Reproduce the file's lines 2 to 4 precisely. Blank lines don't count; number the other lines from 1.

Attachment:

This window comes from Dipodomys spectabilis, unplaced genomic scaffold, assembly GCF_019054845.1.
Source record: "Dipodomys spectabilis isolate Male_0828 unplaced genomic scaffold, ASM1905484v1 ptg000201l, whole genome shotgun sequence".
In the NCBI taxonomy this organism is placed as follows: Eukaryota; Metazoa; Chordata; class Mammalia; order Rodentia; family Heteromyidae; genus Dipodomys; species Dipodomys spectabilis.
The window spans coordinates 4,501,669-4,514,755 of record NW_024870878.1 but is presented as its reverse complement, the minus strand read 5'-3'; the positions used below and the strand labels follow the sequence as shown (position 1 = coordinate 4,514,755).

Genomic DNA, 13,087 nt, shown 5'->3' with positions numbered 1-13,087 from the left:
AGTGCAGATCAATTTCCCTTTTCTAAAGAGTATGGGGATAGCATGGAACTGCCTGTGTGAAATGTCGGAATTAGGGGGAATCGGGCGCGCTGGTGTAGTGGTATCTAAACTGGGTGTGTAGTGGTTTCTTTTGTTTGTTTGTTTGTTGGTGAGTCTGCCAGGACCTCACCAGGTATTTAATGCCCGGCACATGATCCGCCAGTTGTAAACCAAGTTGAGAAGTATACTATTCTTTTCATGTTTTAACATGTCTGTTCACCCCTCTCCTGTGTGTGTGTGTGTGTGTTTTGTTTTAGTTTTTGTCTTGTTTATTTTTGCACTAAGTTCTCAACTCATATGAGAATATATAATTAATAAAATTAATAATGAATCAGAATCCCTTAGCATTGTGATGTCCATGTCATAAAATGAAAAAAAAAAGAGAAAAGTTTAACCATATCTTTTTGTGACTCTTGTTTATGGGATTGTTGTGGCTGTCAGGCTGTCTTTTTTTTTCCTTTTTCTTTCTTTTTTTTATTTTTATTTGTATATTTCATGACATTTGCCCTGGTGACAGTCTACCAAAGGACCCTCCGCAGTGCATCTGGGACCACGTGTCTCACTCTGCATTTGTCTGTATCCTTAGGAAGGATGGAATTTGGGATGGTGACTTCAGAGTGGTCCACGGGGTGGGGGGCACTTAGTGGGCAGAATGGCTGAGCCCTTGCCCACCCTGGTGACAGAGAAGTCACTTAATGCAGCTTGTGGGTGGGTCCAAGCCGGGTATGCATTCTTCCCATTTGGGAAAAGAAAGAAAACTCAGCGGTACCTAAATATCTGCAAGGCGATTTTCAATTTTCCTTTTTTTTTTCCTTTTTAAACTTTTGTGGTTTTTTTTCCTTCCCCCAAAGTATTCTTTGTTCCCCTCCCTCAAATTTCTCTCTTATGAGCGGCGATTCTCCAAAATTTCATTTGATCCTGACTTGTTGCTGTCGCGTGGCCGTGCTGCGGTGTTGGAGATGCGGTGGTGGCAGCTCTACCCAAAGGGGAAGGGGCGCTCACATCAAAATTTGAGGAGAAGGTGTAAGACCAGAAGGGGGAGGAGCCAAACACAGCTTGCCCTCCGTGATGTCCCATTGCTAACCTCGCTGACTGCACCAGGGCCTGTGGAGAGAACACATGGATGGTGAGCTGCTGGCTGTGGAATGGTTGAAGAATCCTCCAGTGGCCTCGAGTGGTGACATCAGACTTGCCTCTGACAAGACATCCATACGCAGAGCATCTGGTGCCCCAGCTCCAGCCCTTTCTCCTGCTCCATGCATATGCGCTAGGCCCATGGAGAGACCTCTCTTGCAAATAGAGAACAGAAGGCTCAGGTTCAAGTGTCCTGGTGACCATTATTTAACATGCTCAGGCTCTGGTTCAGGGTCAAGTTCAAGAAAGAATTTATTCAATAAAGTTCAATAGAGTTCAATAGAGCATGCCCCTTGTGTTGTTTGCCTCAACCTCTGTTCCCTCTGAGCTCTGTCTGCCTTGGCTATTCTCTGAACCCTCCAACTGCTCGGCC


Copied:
Source record: "Dipodomys spectabilis isolate Male_0828 unplaced genomic scaffold, ASM1905484v1 ptg000201l, whole genome shotgun sequence".
In the NCBI taxonomy this organism is placed as follows: Eukaryota; Metazoa; Chordata; class Mammalia; order Rodentia; family Heteromyidae; genus Dipodomys; species Dipodomys spectabilis.
The window spans coordinates 4,501,669-4,514,755 of record NW_024870878.1 but is presented as its reverse complement, the minus strand read 5'-3'; the positions used below and the strand labels follow the sequence as shown (position 1 = coordinate 4,514,755).